The study on the factors and elements that can be included in income statements is important not only for academic purposes, but also as an addition to the existing literature on the role of income statements and effective financial reporting in the process of making robust decisions regarding any investment. The study will achieve this through an investigation of the possibility of including other factors or indicators of financial performance in income statements for the purpose of ensuring efficiency of the assessment of the financial performance of organizations. In general, the study will provide insights on how the efficiency of assessing the performance of organizations can be improved by factoring in additional aspects in income statements. As such, the study is quite significant to the auditing profession because it will shed light on how to overcome the existing gap in the auditors’ approach to analyzing two types of statements as well as in the shareholders’ understanding of any company’s performance. In the end, it will be possible for organizations to report accurate financial information, thereby helping in the reduction of financial frauds and manipulation of accounting information for self-interests.

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Dissertation outline

This dissertation is structured in the form of six chapters. Chapter one, as evident above, covers the background information about the study phenomenon, the aims and objectives of the study, the research questions, as well as a review of the significance of carrying out this study. The next section is the review of relevant literature. This part of the dissertation provides an in-depth analysis of past studies that have been carried out covering the aspect of financial indicators in income statements and the absorption and variable costing methods. As such, the review of relevant literature serves to offer some level of significance to the entire study by analyzing past studies’ findings and their significance to the current study.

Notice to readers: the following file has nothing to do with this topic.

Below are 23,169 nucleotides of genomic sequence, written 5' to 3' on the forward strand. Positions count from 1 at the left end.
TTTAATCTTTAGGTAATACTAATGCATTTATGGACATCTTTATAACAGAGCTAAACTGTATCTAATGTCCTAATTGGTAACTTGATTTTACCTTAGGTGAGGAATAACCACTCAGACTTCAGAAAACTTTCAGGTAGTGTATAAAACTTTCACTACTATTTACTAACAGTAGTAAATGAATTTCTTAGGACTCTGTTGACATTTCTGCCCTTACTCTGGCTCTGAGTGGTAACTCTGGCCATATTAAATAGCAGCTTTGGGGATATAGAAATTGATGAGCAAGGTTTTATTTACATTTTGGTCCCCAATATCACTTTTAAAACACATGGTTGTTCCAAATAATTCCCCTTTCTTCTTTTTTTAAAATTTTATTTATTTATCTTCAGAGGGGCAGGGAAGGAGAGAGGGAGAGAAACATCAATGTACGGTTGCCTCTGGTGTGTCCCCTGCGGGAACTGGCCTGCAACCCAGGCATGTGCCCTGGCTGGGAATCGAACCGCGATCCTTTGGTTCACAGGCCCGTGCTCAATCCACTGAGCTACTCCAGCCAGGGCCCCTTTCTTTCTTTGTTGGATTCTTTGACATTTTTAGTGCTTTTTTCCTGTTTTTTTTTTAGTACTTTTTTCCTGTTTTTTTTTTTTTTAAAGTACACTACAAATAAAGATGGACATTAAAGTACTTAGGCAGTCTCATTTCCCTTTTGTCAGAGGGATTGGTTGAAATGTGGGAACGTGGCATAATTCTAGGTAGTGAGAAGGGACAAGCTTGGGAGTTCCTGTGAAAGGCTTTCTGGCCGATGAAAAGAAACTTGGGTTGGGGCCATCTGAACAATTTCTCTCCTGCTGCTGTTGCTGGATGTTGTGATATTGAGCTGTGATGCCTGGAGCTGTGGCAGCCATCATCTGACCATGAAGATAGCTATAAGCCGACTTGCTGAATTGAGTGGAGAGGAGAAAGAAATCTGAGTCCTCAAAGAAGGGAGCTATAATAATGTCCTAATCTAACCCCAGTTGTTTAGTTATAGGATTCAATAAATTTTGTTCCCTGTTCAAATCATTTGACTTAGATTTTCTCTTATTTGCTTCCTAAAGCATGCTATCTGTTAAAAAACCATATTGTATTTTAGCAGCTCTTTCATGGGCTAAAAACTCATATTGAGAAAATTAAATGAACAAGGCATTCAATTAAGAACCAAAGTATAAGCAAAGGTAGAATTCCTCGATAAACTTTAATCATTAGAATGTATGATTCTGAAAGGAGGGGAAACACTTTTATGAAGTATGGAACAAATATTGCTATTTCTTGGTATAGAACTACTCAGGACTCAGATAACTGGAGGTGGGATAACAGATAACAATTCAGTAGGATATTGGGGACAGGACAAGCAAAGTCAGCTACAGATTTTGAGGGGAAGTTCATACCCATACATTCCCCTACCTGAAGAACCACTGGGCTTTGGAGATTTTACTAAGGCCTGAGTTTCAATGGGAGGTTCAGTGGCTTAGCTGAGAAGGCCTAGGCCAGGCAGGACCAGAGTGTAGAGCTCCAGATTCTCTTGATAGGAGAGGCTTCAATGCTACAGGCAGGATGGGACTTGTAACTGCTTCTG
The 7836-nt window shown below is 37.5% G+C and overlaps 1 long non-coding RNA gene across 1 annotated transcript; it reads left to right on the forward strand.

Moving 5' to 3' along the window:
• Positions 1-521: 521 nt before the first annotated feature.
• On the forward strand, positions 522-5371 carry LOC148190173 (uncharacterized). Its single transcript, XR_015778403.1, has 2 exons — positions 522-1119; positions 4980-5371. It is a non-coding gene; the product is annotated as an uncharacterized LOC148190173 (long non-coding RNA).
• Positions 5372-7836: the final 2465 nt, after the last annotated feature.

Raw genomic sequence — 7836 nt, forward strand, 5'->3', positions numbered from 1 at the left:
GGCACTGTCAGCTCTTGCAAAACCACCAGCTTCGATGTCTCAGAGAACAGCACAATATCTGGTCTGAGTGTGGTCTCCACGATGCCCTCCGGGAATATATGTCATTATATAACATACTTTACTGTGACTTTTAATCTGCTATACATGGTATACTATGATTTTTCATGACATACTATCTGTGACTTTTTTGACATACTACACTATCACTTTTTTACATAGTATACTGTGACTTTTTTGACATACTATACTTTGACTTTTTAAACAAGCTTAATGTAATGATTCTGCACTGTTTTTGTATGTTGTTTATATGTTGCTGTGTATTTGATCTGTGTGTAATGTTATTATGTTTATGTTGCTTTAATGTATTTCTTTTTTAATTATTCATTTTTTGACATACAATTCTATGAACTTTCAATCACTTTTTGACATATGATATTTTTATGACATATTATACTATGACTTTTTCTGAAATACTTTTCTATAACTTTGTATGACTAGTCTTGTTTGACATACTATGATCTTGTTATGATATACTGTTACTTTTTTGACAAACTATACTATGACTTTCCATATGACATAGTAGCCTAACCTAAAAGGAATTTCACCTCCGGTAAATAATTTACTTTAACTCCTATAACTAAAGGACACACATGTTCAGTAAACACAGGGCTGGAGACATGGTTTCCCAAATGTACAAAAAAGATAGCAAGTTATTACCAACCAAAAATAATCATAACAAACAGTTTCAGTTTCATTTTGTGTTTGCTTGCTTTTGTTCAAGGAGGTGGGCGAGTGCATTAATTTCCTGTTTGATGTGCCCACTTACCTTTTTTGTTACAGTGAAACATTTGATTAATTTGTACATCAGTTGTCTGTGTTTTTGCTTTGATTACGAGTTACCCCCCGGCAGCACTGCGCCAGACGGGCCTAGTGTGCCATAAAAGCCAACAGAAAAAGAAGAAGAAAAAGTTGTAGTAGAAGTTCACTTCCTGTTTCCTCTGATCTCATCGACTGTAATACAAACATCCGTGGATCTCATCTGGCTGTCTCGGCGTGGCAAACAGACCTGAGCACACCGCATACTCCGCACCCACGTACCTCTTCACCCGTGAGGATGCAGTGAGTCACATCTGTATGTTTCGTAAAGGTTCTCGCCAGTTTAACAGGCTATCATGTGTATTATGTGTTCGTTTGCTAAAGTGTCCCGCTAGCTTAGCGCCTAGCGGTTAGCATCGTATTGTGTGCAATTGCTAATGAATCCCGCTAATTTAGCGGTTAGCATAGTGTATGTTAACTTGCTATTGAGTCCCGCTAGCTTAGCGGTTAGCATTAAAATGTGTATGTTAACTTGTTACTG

The second other section is on methodology and data collection. It provides a discussion on the methods of collecting and analyzing data that were used in the study. In addition, the methodology section provides justification for the use of various data collection and analysis techniques. The third section covers the results of the study. Here, the section covers a comprehensive analysis of the collected data in an attempt to provide answers to the research questions outlined above as well as achieve the research aims and objectives. The other section covers the discussion, conclusion, and recommendations based on the study results and findings.